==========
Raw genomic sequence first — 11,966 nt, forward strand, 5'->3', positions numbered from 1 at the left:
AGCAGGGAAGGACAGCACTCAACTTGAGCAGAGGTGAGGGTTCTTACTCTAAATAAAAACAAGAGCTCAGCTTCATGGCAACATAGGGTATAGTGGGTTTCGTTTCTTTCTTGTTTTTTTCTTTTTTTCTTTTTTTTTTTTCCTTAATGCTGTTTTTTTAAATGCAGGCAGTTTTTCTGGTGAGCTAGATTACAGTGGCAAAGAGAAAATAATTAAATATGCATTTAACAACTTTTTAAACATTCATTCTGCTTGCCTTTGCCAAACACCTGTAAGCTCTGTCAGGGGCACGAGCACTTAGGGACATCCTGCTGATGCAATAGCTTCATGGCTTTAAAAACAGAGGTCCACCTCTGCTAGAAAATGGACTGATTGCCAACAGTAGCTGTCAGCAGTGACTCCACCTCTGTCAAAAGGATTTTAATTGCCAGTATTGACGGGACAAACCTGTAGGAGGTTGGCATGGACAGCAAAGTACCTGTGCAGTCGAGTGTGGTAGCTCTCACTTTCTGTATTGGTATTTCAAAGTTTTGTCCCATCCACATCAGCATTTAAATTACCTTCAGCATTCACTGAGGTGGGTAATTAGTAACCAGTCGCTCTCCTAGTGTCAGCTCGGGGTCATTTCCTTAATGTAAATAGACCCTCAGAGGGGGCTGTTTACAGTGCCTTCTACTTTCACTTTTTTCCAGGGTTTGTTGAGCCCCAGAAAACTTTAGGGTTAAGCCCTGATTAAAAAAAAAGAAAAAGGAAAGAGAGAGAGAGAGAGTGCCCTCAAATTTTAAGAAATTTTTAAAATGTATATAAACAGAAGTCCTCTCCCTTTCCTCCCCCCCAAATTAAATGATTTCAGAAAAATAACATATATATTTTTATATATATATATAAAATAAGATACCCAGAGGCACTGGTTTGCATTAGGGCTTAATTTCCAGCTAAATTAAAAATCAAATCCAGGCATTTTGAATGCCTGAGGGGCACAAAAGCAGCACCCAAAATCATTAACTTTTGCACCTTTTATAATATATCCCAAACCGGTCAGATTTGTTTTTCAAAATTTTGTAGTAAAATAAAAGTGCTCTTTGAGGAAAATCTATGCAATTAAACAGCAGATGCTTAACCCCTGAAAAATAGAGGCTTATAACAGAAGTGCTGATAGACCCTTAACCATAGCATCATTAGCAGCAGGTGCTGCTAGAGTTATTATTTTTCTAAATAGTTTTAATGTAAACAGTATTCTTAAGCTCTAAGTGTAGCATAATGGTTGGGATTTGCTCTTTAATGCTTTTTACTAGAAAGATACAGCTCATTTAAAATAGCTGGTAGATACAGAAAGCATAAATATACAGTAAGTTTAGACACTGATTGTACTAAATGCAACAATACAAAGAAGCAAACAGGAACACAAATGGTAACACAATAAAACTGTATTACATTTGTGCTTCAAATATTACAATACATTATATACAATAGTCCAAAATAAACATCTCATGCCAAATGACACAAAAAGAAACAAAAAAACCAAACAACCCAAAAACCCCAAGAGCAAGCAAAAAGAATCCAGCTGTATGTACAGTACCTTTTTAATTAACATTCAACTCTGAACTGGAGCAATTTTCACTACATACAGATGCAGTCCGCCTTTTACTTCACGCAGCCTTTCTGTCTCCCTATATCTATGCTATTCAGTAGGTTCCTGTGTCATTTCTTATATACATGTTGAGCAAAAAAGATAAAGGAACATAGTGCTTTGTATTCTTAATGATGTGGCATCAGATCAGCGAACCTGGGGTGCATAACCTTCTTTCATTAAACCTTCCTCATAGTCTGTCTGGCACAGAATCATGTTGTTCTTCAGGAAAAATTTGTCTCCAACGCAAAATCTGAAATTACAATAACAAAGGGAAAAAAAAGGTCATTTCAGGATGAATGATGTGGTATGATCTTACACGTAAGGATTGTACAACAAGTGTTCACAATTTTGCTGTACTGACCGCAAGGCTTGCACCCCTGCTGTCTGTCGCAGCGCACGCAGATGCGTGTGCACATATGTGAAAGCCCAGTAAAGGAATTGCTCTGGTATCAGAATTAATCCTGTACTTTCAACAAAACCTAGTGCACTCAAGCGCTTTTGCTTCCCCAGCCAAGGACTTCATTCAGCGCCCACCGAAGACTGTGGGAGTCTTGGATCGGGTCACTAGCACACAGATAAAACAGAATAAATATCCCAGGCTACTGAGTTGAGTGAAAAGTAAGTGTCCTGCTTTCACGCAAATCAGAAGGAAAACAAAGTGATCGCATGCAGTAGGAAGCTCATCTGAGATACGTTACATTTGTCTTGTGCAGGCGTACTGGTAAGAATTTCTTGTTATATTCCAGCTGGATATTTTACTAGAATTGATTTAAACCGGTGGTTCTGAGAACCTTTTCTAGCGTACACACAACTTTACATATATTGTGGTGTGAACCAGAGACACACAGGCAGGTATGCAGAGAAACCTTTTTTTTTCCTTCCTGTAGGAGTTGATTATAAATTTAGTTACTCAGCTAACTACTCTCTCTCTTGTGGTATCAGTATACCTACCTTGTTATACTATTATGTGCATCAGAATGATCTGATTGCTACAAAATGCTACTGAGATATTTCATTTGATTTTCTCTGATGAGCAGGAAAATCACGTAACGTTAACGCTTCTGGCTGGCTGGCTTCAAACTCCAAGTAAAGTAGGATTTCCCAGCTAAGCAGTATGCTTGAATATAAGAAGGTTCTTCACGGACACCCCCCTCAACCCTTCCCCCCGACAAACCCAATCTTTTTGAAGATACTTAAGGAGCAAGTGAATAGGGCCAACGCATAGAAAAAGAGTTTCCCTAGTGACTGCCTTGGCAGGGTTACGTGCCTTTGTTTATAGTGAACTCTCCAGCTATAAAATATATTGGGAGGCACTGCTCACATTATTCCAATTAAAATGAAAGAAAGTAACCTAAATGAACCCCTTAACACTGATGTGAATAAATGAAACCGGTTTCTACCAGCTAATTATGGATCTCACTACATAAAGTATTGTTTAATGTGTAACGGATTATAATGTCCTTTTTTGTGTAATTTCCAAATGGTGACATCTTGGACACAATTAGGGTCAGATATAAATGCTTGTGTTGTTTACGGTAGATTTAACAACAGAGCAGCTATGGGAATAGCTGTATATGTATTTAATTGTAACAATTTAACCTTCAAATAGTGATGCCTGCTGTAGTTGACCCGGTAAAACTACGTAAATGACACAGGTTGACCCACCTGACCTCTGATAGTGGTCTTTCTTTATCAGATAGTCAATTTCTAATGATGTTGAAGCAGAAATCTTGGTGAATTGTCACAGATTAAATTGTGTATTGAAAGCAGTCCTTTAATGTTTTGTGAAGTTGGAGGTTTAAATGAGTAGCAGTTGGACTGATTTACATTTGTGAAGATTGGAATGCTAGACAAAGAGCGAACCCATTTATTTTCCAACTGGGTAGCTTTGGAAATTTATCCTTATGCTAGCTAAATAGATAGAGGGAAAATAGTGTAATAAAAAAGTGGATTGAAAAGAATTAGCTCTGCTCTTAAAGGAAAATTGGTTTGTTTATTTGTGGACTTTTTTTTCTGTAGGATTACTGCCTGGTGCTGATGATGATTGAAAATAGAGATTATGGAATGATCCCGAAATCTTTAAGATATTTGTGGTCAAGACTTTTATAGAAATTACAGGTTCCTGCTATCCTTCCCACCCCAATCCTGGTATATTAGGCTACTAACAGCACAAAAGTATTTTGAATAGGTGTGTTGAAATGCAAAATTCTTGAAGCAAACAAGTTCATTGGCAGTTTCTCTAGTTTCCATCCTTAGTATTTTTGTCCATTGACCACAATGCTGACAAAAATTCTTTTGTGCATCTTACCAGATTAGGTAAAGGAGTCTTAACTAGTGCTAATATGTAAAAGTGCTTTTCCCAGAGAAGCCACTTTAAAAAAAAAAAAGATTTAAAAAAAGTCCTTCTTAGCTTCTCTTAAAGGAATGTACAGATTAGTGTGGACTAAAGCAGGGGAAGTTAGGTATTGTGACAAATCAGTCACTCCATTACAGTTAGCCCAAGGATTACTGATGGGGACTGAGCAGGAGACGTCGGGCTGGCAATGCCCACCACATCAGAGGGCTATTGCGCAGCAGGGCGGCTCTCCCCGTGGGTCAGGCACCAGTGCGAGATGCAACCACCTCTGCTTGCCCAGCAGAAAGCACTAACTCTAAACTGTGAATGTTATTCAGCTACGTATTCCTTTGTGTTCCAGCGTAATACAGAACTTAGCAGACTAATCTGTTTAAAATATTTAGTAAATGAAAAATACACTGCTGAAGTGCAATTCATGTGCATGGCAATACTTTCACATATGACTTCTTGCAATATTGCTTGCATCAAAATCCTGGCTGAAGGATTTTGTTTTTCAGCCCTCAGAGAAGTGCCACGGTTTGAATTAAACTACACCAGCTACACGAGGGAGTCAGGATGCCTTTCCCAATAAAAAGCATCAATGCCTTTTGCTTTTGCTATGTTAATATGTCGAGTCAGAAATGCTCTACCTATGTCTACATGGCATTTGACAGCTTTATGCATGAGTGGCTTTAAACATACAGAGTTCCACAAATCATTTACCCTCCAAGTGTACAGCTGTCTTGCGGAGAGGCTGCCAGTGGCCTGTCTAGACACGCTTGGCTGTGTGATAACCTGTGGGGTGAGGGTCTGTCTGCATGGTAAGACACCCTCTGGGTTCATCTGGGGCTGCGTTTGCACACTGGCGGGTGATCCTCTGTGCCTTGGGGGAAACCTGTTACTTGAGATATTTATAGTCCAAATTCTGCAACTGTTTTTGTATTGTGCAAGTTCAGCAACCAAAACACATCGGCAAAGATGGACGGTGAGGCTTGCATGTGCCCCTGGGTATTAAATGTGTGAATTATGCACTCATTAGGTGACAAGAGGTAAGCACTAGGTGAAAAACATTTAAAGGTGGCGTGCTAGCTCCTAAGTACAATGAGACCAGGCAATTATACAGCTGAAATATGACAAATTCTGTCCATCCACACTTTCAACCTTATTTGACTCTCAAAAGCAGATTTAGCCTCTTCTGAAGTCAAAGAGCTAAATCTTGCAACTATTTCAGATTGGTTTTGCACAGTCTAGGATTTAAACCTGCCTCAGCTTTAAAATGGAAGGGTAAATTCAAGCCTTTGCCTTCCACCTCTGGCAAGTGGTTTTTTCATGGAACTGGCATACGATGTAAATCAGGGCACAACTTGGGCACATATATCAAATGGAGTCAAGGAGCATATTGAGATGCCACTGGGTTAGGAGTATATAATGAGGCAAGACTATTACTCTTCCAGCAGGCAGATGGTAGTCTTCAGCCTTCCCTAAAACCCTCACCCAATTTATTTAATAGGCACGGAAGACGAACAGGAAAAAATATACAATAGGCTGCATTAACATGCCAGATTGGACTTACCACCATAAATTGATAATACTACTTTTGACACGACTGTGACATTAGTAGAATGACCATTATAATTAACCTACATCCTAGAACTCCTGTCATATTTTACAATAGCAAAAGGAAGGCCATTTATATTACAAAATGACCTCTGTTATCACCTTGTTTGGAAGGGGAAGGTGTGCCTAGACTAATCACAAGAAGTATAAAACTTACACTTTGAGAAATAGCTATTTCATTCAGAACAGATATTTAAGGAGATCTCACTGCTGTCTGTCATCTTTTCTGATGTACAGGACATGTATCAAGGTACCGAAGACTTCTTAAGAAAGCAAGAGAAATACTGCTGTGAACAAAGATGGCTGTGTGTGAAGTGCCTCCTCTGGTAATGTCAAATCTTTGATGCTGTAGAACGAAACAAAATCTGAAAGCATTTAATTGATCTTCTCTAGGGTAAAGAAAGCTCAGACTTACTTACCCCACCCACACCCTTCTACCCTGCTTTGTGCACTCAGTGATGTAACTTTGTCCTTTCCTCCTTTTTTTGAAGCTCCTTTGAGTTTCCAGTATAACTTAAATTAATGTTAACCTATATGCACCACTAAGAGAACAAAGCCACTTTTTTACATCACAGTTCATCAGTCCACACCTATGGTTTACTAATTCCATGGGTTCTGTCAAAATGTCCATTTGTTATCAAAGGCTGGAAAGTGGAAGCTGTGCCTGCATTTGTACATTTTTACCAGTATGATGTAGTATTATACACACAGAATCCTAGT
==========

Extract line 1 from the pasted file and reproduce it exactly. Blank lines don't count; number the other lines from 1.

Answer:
Raw genomic sequence first — 11,966 nt, forward strand, 5'->3', positions numbered from 1 at the left: